Quickly Triage Adobe PDF Documents for Malware

If you get frequently getting asked to analyze suspicious Adobe PDF documents for potential malicious content or malware, this triage guide might be of help. Adobe PDF documents are complex things to analyze sometimes, but it is possible to get a quick answer whether or not a particular PDF merits deeper examination.

You should always conduct this type of examination on an isolated machine off of any production network. Air-gapped VMware and Deep Freeze based examination systems work fine.

The steps below DO NOT definitely determine that a particular PDF has malware or is malicious – they are just good practice to triage PDFs to see if further analysis is warranted. These triage steps should take just a few minutes to complete. Deeper analysis can take hours or days depending on the complexity of the PDF sample.

1). Submit sample to http://www.virustotal.com/. This is the most reliable multi-AV scanner site available right now.

2). Submit sample to Wepawet: http://wepawet.cs.ucsb.edu/. (Wepawet has a good reputation, but does sometimes report malicious PDFs as harmless if an obfuscation technique is used that Wepawet doesn’t detect).

3). Submit sample to http://mwanalysis.org/. (This site sometimes is a little buggy, but is worth a try).

4). Run Didier Stevens’ PDFiD.py. (For this you will need a suitable Python runtime environment installed. You can get that for Windows from http://www.python.org/download/windows/).

With PDFiD.py, what you are looking for is:
– The /Page output tells you how many pages are in the PDF document. At present, most malicious PDF documents you will come across will have only one page.
– Non-zero counts for /JS and /JavaScript indicate that the PDF document contains JavaScript. Almost all malicious PDF documents that you will come across will contain Javascript. The presence of Javascript DOES NOT by itself mean that the PDF is malicious. To make that determination correctly, you must see what the Javascript does.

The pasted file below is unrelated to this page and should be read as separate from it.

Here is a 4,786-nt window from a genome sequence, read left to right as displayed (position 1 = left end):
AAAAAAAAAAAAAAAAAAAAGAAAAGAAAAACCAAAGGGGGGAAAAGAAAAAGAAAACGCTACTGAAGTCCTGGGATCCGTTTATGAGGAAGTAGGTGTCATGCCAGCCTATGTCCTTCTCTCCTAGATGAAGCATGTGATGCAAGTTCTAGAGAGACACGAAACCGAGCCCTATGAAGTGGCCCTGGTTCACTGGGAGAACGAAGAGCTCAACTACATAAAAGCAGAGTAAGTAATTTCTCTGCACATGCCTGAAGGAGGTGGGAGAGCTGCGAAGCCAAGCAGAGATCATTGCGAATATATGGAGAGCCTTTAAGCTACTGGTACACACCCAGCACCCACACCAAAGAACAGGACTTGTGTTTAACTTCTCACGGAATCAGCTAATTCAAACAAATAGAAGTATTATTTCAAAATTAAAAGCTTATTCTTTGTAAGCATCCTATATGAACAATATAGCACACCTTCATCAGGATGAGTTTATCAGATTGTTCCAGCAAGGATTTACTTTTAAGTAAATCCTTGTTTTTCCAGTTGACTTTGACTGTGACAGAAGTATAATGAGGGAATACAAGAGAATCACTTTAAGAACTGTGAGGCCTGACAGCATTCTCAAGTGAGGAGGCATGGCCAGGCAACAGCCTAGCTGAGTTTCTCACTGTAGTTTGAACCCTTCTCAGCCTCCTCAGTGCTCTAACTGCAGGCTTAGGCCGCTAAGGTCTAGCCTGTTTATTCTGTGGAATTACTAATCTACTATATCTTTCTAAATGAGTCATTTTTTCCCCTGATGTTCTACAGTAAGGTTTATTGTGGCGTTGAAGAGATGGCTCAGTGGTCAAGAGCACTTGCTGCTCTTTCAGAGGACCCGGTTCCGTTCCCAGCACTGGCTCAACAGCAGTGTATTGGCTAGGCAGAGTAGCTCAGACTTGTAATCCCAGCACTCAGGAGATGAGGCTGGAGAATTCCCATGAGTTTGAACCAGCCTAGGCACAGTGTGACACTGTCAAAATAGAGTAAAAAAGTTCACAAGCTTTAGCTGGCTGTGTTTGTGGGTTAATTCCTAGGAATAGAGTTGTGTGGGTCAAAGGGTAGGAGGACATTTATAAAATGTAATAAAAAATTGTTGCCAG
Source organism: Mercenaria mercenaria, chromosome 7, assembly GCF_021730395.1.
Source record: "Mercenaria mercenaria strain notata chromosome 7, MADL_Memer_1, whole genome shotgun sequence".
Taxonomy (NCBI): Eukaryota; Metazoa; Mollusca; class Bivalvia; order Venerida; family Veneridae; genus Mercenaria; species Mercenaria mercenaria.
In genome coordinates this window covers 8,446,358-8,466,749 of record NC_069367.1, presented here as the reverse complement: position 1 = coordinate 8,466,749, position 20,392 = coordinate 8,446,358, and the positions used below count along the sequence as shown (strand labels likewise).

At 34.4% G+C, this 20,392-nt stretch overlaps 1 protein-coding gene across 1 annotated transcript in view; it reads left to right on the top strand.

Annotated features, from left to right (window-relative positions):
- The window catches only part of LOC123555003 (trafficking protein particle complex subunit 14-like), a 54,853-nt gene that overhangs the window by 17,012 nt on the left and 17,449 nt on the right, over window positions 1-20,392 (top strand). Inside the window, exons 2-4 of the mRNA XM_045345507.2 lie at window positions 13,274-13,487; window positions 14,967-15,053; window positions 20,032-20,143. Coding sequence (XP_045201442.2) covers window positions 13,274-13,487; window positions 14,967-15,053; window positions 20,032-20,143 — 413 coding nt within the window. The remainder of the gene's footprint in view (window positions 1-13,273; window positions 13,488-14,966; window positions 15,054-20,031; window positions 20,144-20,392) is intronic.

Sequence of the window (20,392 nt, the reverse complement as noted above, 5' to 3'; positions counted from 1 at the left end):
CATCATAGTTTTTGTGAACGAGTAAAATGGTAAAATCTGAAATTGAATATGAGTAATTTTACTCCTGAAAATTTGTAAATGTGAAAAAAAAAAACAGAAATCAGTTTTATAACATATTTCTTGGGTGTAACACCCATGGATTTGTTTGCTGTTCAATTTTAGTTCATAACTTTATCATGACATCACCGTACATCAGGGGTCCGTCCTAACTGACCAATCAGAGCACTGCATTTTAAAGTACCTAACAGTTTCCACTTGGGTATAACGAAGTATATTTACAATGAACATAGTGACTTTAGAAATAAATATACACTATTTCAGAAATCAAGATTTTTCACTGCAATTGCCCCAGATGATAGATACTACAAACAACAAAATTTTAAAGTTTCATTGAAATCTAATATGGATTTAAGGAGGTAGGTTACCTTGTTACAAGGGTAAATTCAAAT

– Non-zero counts for triggers like /AA and /OpenAction indicate that an automatic action to be performed when the page or document is viewed. Almost all malicious PDF documents you will come across will have both JavaScript and an automatic action to launch the JavaScript without any user action required. If you see both an automatic action trigger and JavaScript, you need to do further analysis. The PDF is probably not clean.
– A non-zero value for /JBIG2Decode indicates that the PDF document uses JBIG2 compression. This is unusual and worthy of investigation given the JBIG2 vulnerability that cropped up in Adobe reader around January 2009. The existence of JBIG2 compressed content isn’t necessarily proof of malicious content, but you must investigate further if you see this.
– Any number in parentheses for any counter represents the number of obfuscated occurrences of that object type that PDFiD.py found. A normal PDFiD report looks like what is shown below. If for example the “/JavaScript 0” line instead read “/JavaScript 1(1)”, that is a clear red flag that the PDF needs further analysis. Obfuscation isn’t normal in the section definitions of a PDF document.

PDFiD 0.0.10 typical_clean.pdf
PDF Header: %PDF-1.4
obj 348
endobj 348
stream 40
endstream 40
xref 2
trailer 2
startxref 2
/Page 27
/Encrypt 0
/ObjStm 0
/JS 0
/JavaScript 0
/AA 0
/OpenAction 0
/AcroForm 0
/JBIG2Decode 0
/RichMedia 0
/Colors > 2^24 0

Hopefully this process will help you more quickly and accurately sift through more of your malicious Adobe PDF triage workload. If you need assistance with malicious PDF analysis, please ZIP up your PDF and sent it to david @ sharpesecurity.com. Normal triage for one PDF is around $100 USD, and deep dive analysis is normally around $500 USD. As always, if you aren’t happy with the work we will refund 100% of what you paid.

Similarly contact sales @ sharpesecurity.com for assistance with malware sample analysis, Windows RAM dump analysis for malware or incident response (XP/Vista/Windows 7/Server 2000/2003/2008), and any Windows or MSI software packaging, automation, or deployment needs you might have. All work is backed by our normal 100% money back satisfaction guarantee.

email: david @ sharpesecurity.com
website: www.sharpesecurity.com
Twitter: twitter.com/sharpesecurity

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